Michelle Monroe, St. Albans Messenger
‘It slows strip development …’
ST. ALBANS — Gov. Peter Shumlin came to St. Albans City Tuesday to sign three bills related to economic development.
The governor’s visit also illuminated a new provision in state law that determines who pays for traffic improvements when new development takes place at busy intersections. The new approach provides for transportation impact districts (TIDs) and would have made a difference in the development near Interstate 89, Exit 19 in St. Albans Town.
All three new laws are aimed at discouraging strip development and encouraging development in compact urban centers.
The city was chosen for the signing because of its successful downtown revitalization efforts, described by Shumlin as “one of the most extraordinary comebacks of a downtown that I have witnessed.”
The signing took place in the St. Albans House. The Lake Street building’s owner, Jim Cameron, used historic and downtown tax credits to help pay for its renovation. The building, constructed in the 1840s, is now mixed use, housing residential and commercial uses.
Shumlin cited the numerous improvements that have taken place in downtown in recent years, including the streetscape project, the expansion of Mylan Technologies and the construction of the new St. Albans Cooperative Creamery Store.
“We’ve seen stores come back to downtown,” said Shumlin.
St. Albans City Mayor Liz Gamache, said, “We know how important our urban centers and our downtowns are to Vermont. … These are the hubs that bring people together, face-to-face. They matter.”
The revitalization of downtown St. Albans involved work by dozens of volunteers over years, said Gamache, as well as businesses willing to invest in the city, the city council and staff, and the support of state and federal officials.
“We know that strong downtowns make strong communities,” said Gamache. “And strong communities are what make Vermont strong.”
Each of the three bills signed by Shumlin encourages concentrated, downtown development in a slightly different way. The transportation bill, H. 740, makes it less costly to develop in areas with significant existing traffic.
It addressed a long-standing concern among developers, which Shumlin referred to as the “last-one-in penalty.” Under Vermont law, a developer whose project triggers a need for traffic improvements must pay the total cost of those improvements, even though the upgrades will benefit other developers, both future and past.
In St. Albans Town, developers chose not to build a restaurant at Exit 19 because the required traffic improvements to the intersection made the development prohibitively expensive. Instead, the developer put in a carwash, which did not increase traffic volume at the intersection enough to trigger the need for improvements.
The new law gives the Secretary of Transportation the authority to create transportation impact districts (TID). When issuing an Act 250 permit, the district commission may require a developer to pay impact fees into a fund that will be used to make future transportation improvements within the TID. Thus, each developer will contribute to needed improvements based upon their projected impact on traffic.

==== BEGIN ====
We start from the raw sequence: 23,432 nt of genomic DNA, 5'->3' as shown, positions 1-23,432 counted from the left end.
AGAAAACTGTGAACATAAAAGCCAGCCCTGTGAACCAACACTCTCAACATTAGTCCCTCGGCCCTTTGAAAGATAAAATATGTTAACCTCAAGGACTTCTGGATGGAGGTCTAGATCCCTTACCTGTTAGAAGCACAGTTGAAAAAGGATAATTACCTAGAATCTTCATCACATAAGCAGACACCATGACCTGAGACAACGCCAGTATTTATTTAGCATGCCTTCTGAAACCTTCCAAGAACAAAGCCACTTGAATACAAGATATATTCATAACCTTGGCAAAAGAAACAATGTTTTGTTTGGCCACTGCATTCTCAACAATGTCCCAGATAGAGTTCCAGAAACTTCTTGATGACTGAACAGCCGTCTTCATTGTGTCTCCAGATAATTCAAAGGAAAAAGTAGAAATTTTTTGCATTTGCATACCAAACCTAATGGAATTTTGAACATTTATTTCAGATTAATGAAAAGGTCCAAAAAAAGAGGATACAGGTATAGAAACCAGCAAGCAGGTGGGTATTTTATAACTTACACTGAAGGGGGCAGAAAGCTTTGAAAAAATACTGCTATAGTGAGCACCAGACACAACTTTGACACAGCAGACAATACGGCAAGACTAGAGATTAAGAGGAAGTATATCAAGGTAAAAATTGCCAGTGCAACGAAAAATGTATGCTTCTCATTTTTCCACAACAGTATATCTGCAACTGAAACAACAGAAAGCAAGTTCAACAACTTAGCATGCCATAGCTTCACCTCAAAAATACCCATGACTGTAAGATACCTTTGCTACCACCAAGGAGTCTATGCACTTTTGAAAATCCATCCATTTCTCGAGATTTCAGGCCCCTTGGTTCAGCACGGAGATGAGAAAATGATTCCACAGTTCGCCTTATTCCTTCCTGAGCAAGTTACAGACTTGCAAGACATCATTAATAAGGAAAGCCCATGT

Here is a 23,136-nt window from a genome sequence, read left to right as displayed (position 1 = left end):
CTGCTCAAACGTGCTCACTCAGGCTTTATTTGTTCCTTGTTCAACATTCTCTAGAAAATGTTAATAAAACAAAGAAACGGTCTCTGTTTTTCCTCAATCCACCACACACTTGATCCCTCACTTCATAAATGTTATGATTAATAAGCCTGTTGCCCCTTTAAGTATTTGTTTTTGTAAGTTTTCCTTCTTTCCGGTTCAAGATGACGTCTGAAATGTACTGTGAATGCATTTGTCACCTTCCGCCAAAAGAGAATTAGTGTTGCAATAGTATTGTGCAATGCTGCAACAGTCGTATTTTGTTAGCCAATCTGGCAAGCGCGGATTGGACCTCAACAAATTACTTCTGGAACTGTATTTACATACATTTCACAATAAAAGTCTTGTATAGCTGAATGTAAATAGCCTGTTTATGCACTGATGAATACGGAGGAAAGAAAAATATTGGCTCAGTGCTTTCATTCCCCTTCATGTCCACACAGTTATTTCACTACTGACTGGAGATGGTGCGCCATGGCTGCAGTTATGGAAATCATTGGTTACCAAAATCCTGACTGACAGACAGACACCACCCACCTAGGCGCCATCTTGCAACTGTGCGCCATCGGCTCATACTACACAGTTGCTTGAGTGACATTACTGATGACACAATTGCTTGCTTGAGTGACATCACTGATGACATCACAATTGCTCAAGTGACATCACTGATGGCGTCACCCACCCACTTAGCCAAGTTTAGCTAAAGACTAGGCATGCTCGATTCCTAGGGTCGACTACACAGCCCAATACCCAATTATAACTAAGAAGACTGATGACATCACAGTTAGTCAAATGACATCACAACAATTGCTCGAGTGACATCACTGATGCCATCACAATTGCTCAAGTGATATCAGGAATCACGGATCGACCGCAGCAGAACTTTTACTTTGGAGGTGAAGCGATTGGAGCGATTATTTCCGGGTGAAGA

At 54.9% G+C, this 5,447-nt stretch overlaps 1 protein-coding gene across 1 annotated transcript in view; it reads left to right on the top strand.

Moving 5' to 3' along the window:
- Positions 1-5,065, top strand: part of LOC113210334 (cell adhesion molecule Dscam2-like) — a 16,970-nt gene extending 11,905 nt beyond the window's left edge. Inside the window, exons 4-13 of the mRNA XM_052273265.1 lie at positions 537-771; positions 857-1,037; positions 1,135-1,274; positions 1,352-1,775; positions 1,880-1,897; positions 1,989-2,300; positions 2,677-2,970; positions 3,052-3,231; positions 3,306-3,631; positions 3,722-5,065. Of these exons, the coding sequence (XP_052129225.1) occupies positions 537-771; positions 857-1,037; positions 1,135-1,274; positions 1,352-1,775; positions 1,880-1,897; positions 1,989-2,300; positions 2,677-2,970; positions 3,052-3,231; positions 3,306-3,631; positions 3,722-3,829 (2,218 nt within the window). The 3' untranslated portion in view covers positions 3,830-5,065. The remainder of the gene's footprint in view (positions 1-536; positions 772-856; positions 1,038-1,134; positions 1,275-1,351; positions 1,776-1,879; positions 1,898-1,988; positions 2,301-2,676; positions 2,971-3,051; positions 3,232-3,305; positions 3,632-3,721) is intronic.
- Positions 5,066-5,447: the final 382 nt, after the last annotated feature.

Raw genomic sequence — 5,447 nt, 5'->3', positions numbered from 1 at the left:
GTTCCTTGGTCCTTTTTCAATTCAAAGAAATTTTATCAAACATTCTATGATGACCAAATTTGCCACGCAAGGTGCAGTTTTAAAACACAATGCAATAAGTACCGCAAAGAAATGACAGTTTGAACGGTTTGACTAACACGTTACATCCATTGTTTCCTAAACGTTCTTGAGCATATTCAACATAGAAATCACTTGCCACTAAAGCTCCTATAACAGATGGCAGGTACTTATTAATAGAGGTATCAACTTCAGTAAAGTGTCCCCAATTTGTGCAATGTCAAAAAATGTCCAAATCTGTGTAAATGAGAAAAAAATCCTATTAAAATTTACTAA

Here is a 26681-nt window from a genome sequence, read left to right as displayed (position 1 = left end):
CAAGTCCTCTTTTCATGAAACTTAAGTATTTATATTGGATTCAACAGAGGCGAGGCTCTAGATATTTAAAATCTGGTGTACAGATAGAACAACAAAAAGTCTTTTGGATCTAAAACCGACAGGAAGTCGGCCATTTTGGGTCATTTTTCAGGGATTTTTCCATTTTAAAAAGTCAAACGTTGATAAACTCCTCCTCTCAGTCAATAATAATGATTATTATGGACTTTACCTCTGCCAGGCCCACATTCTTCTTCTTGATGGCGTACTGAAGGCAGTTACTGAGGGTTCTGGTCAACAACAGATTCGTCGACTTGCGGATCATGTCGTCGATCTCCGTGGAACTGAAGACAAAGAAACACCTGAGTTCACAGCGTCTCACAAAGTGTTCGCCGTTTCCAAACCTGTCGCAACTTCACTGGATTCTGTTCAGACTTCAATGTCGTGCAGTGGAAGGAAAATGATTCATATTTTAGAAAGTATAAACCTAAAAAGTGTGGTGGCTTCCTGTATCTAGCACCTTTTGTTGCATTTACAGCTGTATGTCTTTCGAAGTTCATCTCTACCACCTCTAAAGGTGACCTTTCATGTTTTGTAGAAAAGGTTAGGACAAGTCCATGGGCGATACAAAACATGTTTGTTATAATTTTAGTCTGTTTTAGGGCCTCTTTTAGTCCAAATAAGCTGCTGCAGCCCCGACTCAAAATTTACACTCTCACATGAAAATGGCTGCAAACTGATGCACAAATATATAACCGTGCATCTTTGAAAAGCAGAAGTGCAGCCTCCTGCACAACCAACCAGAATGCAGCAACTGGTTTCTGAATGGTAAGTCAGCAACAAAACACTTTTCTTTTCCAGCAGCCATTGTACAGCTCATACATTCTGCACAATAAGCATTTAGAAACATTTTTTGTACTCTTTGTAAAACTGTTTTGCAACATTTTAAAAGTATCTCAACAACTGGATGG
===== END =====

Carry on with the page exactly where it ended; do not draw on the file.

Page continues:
Alternatively, the district commission may require the developer to pay for the traffic improvements. However, future developers would then be instructed to reimburse that developer, based on their own usage of the traffic improvements.
Currently, developers may hold off on projects until a large developer, such as Walmart, makes needed traffic improvements. In the case of Walmart in St. Albans Town, the improvements cost millions. Subsequent developers avoid paying for traffic upgrades by coming in after the upgrades have been made. Requiring reimbursement would bring an end to such practices.
Shumlin suggested the bill would help reduce sprawl by reducing the cost of developing in areas with significant existing traffic flows.
Rep. Patrick Brennan, R – Chittenden 9-2, who was present at the bill signing, said business and environmental groups worked together on the bill, often working out proposals together and then bringing them to the House Transportation Committee. “When you can bring the business community and the environmental community together, you’ve got a good bill,” said Brennan.
Rep. Mike McCarthy, D-St. Albans City, a member of the transportation committee, said the new law will “help development happen in the right way in the right places.”
Two other bills, H. 809 and H. 823, promote traditional settlement patterns by discouraging strip development and encouraging mixed-use development in which residential, commercial and public spaces are located side-by-side. The bills, now signed into law, also encouraged communities to plan for, and developers to include, multiple forms of transportation.
“It slows strip development … by requiring infill in strip areas rather than continually finding new farm fields to develop in,” Shumlin said of H. 823. The bill bars large-scale commercial development outside a designated center from extending development and encourages developers to locate within designated growth centers and downtowns.
Sen. Diane Snelling, R-Chittenden, said the two laws would help promote vibrant downtowns.
H. 809 clarifies the rules regarding the creation of new town centers and state-designated growth centers, in order to assist municipalities with planning.
In addition to discouraging strip development, H. 823 creates incentives for the construction of housing within state designated growth centers to help address the state’s housing shortage while improving pedestrian and cyclist accessibility.